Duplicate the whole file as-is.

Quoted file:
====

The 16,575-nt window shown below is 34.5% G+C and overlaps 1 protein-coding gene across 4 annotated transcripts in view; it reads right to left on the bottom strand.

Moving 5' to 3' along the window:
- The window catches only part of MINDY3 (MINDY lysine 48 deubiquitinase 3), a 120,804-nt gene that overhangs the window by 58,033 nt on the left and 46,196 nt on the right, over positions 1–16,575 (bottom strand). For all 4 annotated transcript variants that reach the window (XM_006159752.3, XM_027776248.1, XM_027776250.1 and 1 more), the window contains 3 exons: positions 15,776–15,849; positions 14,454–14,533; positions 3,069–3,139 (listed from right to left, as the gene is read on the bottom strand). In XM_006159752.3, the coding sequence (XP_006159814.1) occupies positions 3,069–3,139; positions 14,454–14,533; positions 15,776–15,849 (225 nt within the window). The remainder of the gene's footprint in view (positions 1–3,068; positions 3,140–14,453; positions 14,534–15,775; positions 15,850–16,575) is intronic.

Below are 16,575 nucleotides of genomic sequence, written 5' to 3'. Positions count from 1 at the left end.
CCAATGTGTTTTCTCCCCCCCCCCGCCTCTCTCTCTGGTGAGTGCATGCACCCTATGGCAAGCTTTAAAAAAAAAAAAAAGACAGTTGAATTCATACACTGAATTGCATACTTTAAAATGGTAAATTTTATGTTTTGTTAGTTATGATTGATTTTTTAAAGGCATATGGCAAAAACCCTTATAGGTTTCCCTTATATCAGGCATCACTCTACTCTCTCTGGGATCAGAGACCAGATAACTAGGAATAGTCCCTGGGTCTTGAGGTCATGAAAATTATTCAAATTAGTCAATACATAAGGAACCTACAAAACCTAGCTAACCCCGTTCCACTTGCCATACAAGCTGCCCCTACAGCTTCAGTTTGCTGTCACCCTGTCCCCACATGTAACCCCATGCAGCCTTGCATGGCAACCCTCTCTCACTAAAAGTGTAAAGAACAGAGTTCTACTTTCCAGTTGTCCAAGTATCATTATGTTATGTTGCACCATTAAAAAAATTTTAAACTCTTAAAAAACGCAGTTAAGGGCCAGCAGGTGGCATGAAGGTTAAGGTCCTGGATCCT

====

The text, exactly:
The 16,575-nt window shown below is 34.5% G+C and overlaps 1 protein-coding gene across 4 annotated transcripts in view; it reads right to left on the bottom strand.

Moving 5' to 3' along the window:
- The window catches only part of MINDY3 (MINDY lysine 48 deubiquitinase 3), a 120,804-nt gene that overhangs the window by 58,033 nt on the left and 46,196 nt on the right, over positions 1–16,575 (bottom strand). For all 4 annotated transcript variants that reach the window (XM_006159752.3, XM_027776248.1, XM_027776250.1 and 1 more), the window contains 3 exons: positions 15,776–15,849; positions 14,454–14,533; positions 3,069–3,139 (listed from right to left, as the gene is read on the bottom strand). In XM_006159752.3, the coding sequence (XP_006159814.1) occupies positions 3,069–3,139; positions 14,454–14,533; positions 15,776–15,849 (225 nt within the window). The remainder of the gene's footprint in view (positions 1–3,068; positions 3,140–14,453; positions 14,534–15,775; positions 15,850–16,575) is intronic.

Below are 16,575 nucleotides of genomic sequence, written 5' to 3'. Positions count from 1 at the left end.
CCAATGTGTTTTCTCCCCCCCCCCGCCTCTCTCTCTGGTGAGTGCATGCACCCTATGGCAAGCTTTAAAAAAAAAAAAAAGACAGTTGAATTCATACACTGAATTGCATACTTTAAAATGGTAAATTTTATGTTTTGTTAGTTATGATTGATTTTTTAAAGGCATATGGCAAAAACCCTTATAGGTTTCCCTTATATCAGGCATCACTCTACTCTCTCTGGGATCAGAGACCAGATAACTAGGAATAGTCCCTGGGTCTTGAGGTCATGAAAATTATTCAAATTAGTCAATACATAAGGAACCTACAAAACCTAGCTAACCCCGTTCCACTTGCCATACAAGCTGCCCCTACAGCTTCAGTTTGCTGTCACCCTGTCCCCACATGTAACCCCATGCAGCCTTGCATGGCAACCCTCTCTCACTAAAAGTGTAAAGAACAGAGTTCTACTTTCCAGTTGTCCAAGTATCATTATGTTATGTTGCACCATTAAAAAAATTTTAAACTCTTAAAAAACGCAGTTAAGGGCCAGCAGGTGGCATGAAGGTTAAGGTCCTGGATCCT